These backroads in the Indiana boondocks are extremely familiar to those in rural Ohio; most of which I assume are “tar and chips”, routinely “re-surfaced” every couple years. It’s typically easy to know when you’ve crossed into the adjacent country as the ash grey texture tends to change to black tar depending on how long it has been since they’ve been resurfaced. While my trusty Speedmaster’s suspension was being tested by the uneven surface, it didn’t take long for my adventure to pay off; wandering up Co Rd 100W I noticed a truly “classic” car waiting at the stop sign. I slowly passed, fearing I may have ran a stop sign on the poor road conditions (fortunately not), then realized that I was in the midst of a true 1920’s Jalopy rally. I regretted that I didn’t have more time to follow them to their destination, but it was pretty cool to run up on several truly historic cars of that caliber.

In the Ohio BMV motorcycle learners handbook there’s a section that explicitly describes how to handle dog encounters while on a motorcycle. For whatever reason, that section always sticks in my mind, however up until last weekend I’d never encountered any issue. There have been many times that I have passed dogs on the side of the road, slowed to wait for them to cross (among other animals), but until Saturday, I was never pursued by an animal. Cruising down county road 200W I noticed some photo worthy stuff up ahead, so I slowed to let my GoPro turn on (it takes a moment for the remote to activate the camera). Unbeknownst to me, a farm dog was extremely unhappy about my presence; just over the sound of the engine, I suddenly heard a ferocious animal barreling down on top me. I emphasize “heard”, because at no point did I actually see the dog until I was convinced I was about to be lunch; I swiftly grabbed a big handful of throttle and left my four legged friend in the dust. Spotting him in the mirror, I suddenly remembered that section of the manual and laughed.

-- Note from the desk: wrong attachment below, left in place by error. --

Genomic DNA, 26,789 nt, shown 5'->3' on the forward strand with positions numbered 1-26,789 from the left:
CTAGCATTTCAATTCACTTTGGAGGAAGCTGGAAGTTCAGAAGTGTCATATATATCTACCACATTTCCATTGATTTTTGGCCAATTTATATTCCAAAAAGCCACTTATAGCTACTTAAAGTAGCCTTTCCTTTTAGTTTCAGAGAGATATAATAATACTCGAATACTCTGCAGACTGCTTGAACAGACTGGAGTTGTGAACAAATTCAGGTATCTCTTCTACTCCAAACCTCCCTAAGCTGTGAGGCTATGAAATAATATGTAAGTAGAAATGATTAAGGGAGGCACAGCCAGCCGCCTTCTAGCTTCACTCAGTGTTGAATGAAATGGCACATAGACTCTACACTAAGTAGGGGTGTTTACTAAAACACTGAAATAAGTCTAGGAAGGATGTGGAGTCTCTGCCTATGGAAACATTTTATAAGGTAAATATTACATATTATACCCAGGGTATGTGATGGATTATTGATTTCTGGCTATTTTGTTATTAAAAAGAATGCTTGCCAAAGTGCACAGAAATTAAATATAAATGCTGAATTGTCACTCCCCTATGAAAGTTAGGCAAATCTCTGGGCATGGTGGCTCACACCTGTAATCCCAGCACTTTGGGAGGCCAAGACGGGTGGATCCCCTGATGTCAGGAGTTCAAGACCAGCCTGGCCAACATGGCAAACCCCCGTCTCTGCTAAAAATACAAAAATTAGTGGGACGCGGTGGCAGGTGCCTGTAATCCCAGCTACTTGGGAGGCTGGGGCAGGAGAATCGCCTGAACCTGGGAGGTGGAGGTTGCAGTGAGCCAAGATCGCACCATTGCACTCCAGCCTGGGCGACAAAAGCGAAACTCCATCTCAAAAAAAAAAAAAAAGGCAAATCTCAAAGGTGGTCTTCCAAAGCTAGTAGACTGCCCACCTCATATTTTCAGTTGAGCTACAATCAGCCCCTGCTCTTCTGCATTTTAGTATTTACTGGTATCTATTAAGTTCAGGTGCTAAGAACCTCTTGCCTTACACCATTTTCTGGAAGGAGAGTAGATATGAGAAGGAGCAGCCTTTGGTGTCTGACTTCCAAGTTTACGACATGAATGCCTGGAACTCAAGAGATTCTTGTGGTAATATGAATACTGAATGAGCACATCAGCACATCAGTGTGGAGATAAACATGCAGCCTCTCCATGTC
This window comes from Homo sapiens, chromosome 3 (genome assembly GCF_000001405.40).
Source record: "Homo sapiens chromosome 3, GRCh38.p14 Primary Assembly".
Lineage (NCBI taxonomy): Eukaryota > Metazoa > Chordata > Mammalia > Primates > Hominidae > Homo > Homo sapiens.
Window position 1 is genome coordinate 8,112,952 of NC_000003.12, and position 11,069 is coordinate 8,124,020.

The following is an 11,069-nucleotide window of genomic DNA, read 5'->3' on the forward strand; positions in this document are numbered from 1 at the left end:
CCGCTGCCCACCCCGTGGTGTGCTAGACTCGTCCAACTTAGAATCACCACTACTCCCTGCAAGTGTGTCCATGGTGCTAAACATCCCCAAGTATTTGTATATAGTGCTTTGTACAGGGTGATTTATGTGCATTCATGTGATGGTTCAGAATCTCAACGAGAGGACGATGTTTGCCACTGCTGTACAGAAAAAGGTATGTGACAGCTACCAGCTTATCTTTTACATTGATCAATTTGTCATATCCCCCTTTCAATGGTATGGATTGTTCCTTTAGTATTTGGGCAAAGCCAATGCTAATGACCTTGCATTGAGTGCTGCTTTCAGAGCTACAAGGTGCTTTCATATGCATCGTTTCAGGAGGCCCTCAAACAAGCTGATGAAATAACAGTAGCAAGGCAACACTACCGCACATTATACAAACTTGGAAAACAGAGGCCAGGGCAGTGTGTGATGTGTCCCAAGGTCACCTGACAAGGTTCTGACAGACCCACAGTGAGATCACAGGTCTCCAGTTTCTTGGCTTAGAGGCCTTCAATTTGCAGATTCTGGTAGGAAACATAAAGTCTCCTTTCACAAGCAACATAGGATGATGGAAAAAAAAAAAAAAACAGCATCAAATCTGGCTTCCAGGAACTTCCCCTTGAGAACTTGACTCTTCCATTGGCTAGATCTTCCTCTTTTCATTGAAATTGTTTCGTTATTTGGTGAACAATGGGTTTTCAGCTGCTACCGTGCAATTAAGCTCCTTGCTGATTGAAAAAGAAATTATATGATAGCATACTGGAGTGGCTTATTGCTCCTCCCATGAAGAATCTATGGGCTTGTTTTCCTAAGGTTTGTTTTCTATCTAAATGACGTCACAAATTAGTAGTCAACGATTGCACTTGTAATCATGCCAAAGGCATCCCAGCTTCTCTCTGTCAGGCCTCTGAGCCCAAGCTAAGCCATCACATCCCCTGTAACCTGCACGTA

Not five minutes after my encounter with “Scruffy”, that whole tar and chips situation befell me. While I have handled quite a few newly “Tarred” and “chipped” roads south of Dayton, it’s extremely annoying, but keeping your speed down, and your lean angle up makes it manageable. Indiana however, ups the ante a little bit, while the “chips” in Ohio are tiny bits of pea gravel, Indiana must get some cost savings out of not crushing the rocks; their chips are more marble sized, and piled pretty deep. I guess I can’t complain, I typically fear getting tar on my ride in Ohio, that was certainly not going to be an issue in Indiana. Fortunately my adventure off the “pavement” didn’t last for more than a mile or so, and I managed to keep the rubber side down, so no harm, no foul. I’ll just chalk up this excursion to another example that my adventurous spirit may be better suited for a difference motorcycle chassis.